In the Year of the Dragon takes one of the most disaster-laden years of Chinese history and sees you, the players, as Princes of the time trying to manage the terrible events that befall you and your people.
The game is played over 12 rounds, with each round representing a month of the year. At the end of each round there will be an event – you can see what these are as the event tiles are laid out randomly at the start of the game. Most of them are bad.
Each player begins with a bit of money and a deck of cards, which show people. There are matching people tiles that during the game you’ll be playing your cards in order to pick up. Each round breaks into four simple phases – take an action, play a card, take a person tile, score points. Your long-term goal is to end the game with the most points, but your short term goal is to negate the events as much as possible, and the people tiles help you with that. Droughts , Mongols, Contagions and so on all have a person tile that will limit their potential damage. But – if someone has already taken a certain person this round, you have to pay money to do the same. Turn order is everything in this game: going first means your actions are free, but being in pole position on the turn order track takes work – work that will detract from keeping the events at bay. And as well as juggling those, you also need to make sure you build enough palaces to house all your people. More palaces mean you can have more people under your control – but palaces are built in levels, and at the end of each round each palace that has no people in it loses a level: this may mean your palace disappears entirely.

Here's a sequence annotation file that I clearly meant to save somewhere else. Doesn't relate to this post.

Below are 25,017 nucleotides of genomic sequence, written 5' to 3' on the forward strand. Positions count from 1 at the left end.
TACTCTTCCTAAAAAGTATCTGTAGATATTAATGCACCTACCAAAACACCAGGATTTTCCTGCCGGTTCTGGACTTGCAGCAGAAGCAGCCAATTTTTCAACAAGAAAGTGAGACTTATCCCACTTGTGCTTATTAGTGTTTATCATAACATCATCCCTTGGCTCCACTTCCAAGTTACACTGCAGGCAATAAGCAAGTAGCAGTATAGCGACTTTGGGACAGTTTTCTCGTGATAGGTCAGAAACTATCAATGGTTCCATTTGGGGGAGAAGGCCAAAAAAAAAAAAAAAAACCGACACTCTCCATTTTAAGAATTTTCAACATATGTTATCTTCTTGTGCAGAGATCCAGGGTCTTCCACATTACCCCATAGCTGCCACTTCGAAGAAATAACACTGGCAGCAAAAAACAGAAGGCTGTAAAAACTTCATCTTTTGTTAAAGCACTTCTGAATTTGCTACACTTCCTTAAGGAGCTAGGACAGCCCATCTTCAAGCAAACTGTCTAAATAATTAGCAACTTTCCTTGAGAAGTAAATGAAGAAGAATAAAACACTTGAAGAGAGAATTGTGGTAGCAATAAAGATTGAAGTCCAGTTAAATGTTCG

The end of each round has scoring opportunities. After the 12th and final round, there are end-game scoring for certain people, and the player with the most points wins.
Oof! You can come out of a game of Dragon feeling battered and bruised. It’s really not a forgiving experience. This designer is often accused of allowing the mechanics of a game to completely overwhelm (or ignore) the alleged theme, but in this instance although palace levels and turn order were probably the least of the contemporary worries of medieval China, the sense of disaster is all-pervading. For me personally, that doesn’t shout out *fun* (things-going-wrong as a games mechanic should mean a shorter game in my eyes) but what it does do, it does very well.
Fire! Disease! Invaders! The whole game is a desperate fight against the ravages of fate. But at least it's mostly the game that does for you, rather than your opponents. That said, you can play sneakily and block money-poor players out of the actions they need...
Because of the way the phases play out, players may have to come up with Plans B or C at short notice. There can be momentary lulls.
There's a bunch of stuff to juggle - not least the events. Do you take a hit now from the drought but plan to negate the Mongols when they arrive in June? Or is there a way to limit the damage on both?
It's always brutal, but the event cards ensure the game doesn't play out the same way. And the smallest changes in strategy from one player will change the complexion of the whole game.